Slow down and breath...
The opensource driver s of XServer rarely need to be "re-installed." Problem with those instructions you used, is that there is 3 different opensource (xorg) drivers specifically for ATI cards and you need to match them to the Vidoeo GPU you have...
From your 2 posts, I assume (please confirm or answer) that you had a working install of Xubuntu on a computer that had Radeon graphics, right? And you had one of the Radeon drivers installed? All worked fine until a kernel upgrade?
* If the boink occurred with the kernel going from one version to another, you need to reinstall the driver on "that new kernel version"...
Problem now is, that you've already made changes, so we need to back then off.
Lets start fresh as is that didn't happen.
Boot and use the rescue menu item for the current (new) kernel version. Use root menu item. At the root prompt, you are going to mount the filesystem in read/write. The rename the xorg.conf file to "some other" name.
Okay, so the xorg.conf tells Xserver which video driver and options to use. Renaming it to something else, will put it in a mode just like it was a fresh install // to find on it's own what is there. As a Radeon user, you know this doesn't work well without helping it along by giving it hints.
mv /etc/X11/xorg.conf /etc/X11/xorg.conf.old
Read this before leaving root prompt:
You could reboot right now using a "radeon.modeset=0" boot parameter from the grub menu, then install from one of the additional drivers utilities, which will work fine for about 90% of users... but if you are one of those last 10%...Here's the problem there- The additional drivers utility looks for what video driver is installed by assuming that it is loaded. You changed the xorg.conf file, so it may or may not know one it really installed.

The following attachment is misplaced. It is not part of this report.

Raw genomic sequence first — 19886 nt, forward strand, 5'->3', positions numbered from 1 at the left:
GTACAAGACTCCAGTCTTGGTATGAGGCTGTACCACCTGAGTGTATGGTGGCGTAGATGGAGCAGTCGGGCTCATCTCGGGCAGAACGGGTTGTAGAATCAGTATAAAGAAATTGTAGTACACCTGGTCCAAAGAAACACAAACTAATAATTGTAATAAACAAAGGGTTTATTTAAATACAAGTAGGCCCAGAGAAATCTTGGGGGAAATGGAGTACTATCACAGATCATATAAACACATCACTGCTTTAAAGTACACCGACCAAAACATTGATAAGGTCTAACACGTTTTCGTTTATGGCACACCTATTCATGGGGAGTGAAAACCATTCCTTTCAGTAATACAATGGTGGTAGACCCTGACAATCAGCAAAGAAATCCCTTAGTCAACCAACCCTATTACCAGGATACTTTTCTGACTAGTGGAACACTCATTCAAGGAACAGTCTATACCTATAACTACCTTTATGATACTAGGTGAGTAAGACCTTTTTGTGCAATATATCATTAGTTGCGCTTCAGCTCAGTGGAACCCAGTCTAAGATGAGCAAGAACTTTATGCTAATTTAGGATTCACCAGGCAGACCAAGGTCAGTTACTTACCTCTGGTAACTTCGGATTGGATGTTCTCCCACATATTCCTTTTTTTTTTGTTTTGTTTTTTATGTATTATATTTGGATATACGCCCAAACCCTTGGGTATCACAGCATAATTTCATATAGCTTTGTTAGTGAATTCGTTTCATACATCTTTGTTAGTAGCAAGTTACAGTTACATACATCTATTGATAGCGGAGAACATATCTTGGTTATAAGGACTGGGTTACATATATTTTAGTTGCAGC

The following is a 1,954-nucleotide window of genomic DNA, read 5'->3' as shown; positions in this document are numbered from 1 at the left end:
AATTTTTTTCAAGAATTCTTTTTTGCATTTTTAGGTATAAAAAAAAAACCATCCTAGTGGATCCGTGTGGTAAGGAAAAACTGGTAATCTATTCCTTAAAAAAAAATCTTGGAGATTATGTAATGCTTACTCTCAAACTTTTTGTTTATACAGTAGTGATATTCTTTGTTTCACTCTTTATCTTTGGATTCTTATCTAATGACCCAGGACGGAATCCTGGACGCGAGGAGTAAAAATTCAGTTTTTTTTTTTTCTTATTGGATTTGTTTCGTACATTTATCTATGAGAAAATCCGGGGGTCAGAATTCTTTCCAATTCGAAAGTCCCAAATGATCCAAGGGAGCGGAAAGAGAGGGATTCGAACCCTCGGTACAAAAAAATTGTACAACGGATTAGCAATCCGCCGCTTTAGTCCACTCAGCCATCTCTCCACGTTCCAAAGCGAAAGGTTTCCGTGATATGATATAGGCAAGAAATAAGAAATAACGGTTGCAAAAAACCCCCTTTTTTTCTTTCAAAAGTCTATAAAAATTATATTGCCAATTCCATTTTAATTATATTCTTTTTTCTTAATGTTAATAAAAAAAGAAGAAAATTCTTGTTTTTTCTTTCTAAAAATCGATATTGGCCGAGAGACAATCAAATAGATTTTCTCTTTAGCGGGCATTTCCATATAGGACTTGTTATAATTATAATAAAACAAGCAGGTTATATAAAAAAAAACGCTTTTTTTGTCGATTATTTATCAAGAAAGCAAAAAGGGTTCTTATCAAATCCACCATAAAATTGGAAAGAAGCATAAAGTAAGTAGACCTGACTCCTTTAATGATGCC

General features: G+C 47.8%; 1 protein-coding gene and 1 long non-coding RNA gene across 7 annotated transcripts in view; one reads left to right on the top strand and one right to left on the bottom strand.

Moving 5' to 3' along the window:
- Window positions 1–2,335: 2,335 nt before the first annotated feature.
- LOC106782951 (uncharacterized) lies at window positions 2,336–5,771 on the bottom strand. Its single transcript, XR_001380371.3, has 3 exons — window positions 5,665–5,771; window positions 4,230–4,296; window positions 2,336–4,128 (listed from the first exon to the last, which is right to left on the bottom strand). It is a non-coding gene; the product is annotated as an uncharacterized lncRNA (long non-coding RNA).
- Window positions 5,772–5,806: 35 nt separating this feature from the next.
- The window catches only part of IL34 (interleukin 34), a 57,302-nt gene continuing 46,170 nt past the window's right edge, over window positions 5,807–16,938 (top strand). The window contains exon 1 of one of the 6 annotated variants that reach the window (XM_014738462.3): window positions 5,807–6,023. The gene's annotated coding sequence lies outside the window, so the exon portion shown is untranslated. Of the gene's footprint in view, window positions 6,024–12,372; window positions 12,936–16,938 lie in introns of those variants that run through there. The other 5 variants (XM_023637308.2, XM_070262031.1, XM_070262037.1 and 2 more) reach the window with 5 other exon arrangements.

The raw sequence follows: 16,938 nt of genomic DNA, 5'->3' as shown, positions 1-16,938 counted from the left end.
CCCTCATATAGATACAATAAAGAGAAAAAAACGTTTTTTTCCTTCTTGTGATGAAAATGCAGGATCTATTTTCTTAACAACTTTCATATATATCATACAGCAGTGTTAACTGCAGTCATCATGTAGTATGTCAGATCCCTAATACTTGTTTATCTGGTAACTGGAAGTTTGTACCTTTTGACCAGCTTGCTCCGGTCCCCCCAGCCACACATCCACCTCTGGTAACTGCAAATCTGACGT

It may say one of two things- If it says that it is installed is installed and not active... remove it then install it again. Should work fine (95% of the time). If it says it's not installed... it got fooled. The problem with past experience with this, is sometime installing a new driver "over" and old driver without removing that old driver, is that it may have mixed version fragments or dependancies versions that go along with them that don't like to play well together. Better to remove the old driver, before installing the new. The problem with a kernel upgrade, it that if you just try to install over the same version, it looks at the package version and says, it's already out-to-date.... So we remove... then install.
So while still at the root promt... we can remove the radeon drivers while we are still there, so we can start fresh , to install.
You could now go gui to install your driver (if you used a "radeon.modeset=0" boot parameter from grub... But since you are in a root prompt, it's only a few more keystrokes away to do it manually... This assumes the fglrx packaged driver supports your radeon card version...
# This is a comment You don't have to in these comments...
# Freshen/update the apt cache
sudo apt-get update
# If you installed a ATI binary driver at one time...
sudo sh /usr/share/ati/fglrx-uninstall.sh
sudo rm /usr/share/ati/fglrx-uninstall.sh
# If you have an ATI packaged driver installed
sudo apt-get remove --purge fglrx*
# This is new
# now copy down what the kernel version says and substitute
# that text for the string $KernelVersion in this next command
sudo apt-get install linux-headers-'$KernelVersion'
sudo apt-get install linux-headers-generic
And you should be going again.
# Now all is clean and set up for the driver install
sudo apt-get install fglrx
sudo apt-get upgrade
sudo shutdown -r now